The Oregon Trail Wagon Train, operated by Gordon Howard, pushes through prairies close to the grassed-over ruts of the Oregon Trail. The wagons skirt Chimney Rock, a landmark outcrop that signaled to pioneers the beginning of the foothills of the Rockies. Scotts Bluff, another landmark, looms in the distance. Wagons, wood-wheeled and iron-tired, are authentic, says Howard, "except for our potty wagon, which has a chemical toilet on board." Pioneer dress is encouraged. Travelers can dabble in pioneer crafts, such as wool carding, or in pioneer antics such as cow-chip flipping, a Frisbee-like game played by pioneer children sent out to gather fuel. June-Sept.; three days, four nights, $295. Group and children's rates. (Oregon Trail Wagon Train, Route 2, Box 200B, Bayard, Nebr. 69334, 308-586-1850)

Dakota Wagon Train treks across South Dakota's Standing Rock Reservation in the heartland of the Sioux Nation. The wife of cowboy organizer Maynard Sogge is the great-grandniece of Sitting Bull. At night wagons are circled along the Grand or the Cheyenne tributaries of the Missouri for horseshoe pitching, fiddle or harmonica solos, hoedowns and Indian dances, or tales of local history. Prairie dog villages and antelope are glimpsed along ridges. Some trips coincide with a-local rodeo or Indian powwow. June-August; three days, $305; five days, $385; six days, $425. Group and children's discounts. (Dakota Wagon Train, Box 587, Evanston, Ill. 60204, 312-973-7231)

Wagon Train Adventures takes travelers over Nevada's Forty-Mile Desert, dreaded by the 49ers, or near the Carson River and Lahontan Reservoir not far from Carson City. The high point may be the sight of wild mustangs on a far hill; for a California couple last year, it was getting married on the trek: The wagons were decked with white and blue paper bells. A trip can be combined with a cattle drive, roping and branding events. April-October; prices start at $65/adult/day, less for children and groups. Rates drop if you bring your own horse, says owner Dean Calkins, an ex-rodeo star. He provides the hay. (Dean Calkins, C-Bar-D Ranch, Box 902, Fallon, Nev. 89406, 702-867-2477)

Teton Prairie Schooner Holiday is a family-run outfit, tracing back to Bill Thomas' great-grandfather, who hauled the first Jackson, Wyo. settlers over Teton Pass in six Studebaker wagons in 1889. Rubber-tired Conestoga replicas ply back roads of the Wyoming-Idaho Targhee National Forest, between Grand Teton and Yellowstone National Parks. The loon and trumpeter swan may wheel over mountain lakes. Trips, says Thomas, "are designed to be a wilderness learning experience as well as a vacation." June 15 through Labor Day; five days, $325. Children's rates. (Bar-T-Five Outfitters, Box 2140, Jackson, Wyo. 83001, 307-733-5386)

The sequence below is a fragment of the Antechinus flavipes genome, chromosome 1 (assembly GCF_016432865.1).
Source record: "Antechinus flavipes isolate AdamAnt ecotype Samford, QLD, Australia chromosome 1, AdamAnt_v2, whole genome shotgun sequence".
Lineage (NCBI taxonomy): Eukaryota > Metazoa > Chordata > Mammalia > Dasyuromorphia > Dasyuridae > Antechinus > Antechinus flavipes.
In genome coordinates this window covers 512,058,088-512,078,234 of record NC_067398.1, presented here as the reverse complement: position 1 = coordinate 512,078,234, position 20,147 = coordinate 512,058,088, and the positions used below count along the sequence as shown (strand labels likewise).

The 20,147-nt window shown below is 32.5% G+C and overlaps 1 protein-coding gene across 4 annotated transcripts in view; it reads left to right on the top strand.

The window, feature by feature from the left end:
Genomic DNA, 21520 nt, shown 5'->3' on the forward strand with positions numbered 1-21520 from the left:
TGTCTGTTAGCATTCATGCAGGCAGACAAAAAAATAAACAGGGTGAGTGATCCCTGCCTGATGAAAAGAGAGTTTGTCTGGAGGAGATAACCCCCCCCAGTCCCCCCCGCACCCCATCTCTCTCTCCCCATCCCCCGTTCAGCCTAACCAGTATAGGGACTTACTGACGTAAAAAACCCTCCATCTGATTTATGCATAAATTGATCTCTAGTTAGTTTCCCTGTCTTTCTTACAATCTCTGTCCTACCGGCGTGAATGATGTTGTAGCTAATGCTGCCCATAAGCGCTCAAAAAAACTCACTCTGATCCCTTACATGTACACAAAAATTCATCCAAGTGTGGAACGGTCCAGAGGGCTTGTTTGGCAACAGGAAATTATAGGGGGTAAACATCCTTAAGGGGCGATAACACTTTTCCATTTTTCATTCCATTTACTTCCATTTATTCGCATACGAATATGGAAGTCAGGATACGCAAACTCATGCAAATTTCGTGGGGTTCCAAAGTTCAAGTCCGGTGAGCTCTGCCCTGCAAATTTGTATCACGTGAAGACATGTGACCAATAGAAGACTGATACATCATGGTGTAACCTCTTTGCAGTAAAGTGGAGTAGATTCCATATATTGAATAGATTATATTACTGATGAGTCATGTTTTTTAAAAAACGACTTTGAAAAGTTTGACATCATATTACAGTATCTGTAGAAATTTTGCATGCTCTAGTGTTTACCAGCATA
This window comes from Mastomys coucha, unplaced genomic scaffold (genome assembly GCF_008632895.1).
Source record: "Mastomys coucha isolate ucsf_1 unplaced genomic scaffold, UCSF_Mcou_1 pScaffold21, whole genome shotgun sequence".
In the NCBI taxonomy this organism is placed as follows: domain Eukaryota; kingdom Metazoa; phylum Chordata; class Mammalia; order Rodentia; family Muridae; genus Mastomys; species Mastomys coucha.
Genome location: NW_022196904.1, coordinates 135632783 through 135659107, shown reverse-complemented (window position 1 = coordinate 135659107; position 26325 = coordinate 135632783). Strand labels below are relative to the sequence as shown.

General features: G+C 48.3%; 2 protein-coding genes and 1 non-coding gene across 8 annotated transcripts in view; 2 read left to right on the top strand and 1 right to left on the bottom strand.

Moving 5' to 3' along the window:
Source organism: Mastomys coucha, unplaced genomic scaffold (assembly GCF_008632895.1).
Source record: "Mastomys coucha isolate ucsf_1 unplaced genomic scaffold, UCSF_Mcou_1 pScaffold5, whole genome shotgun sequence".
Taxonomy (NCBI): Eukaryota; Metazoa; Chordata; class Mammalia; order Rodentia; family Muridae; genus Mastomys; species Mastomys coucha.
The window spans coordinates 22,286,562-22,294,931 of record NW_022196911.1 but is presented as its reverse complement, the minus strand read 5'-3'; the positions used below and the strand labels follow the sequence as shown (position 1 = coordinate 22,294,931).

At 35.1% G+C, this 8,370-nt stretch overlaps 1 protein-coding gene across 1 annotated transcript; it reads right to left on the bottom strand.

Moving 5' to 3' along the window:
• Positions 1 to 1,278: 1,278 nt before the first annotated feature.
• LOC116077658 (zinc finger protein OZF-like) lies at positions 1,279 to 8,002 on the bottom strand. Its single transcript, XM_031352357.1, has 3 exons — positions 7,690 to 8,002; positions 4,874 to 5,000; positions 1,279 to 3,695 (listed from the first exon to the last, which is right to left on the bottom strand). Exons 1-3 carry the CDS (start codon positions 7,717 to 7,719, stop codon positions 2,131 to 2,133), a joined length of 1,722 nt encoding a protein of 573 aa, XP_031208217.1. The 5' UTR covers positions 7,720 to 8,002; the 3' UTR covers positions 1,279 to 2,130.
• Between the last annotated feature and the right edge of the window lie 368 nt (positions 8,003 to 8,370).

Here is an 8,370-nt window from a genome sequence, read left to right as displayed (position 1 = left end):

Wagons West was organized by L.D. Frome, a veteran pack outfitter and explorer of old Wyoming wagon roads. His trip follows backwoods roads and pioneer trails through piney foothills, past grassy meadows and mountain streams in view of the Tetons and Wind River Mountains. The rubber-tired Conestogas ascend to 9,000 feet. The sight of elk or moose is not unusual by day and coyotes howl at night. An extra $15/day/person rents a horse for the trek. A trip can include a visit to Yellowstone and Grand Teton National Parks, or rafting down the Snake River. May 25-Sept. 4; two days, $140; four days, $250; six days, $350. Group and children's rates. (L.D. Frome, Outfitter, Afton, Wyo. 83110, 307-886-5240)

For a wider sampling of comparable trips, check the guidebook Adventure Travel, available at 36 East 57th St., New York, N.Y. 10022, $9.45 postage paid.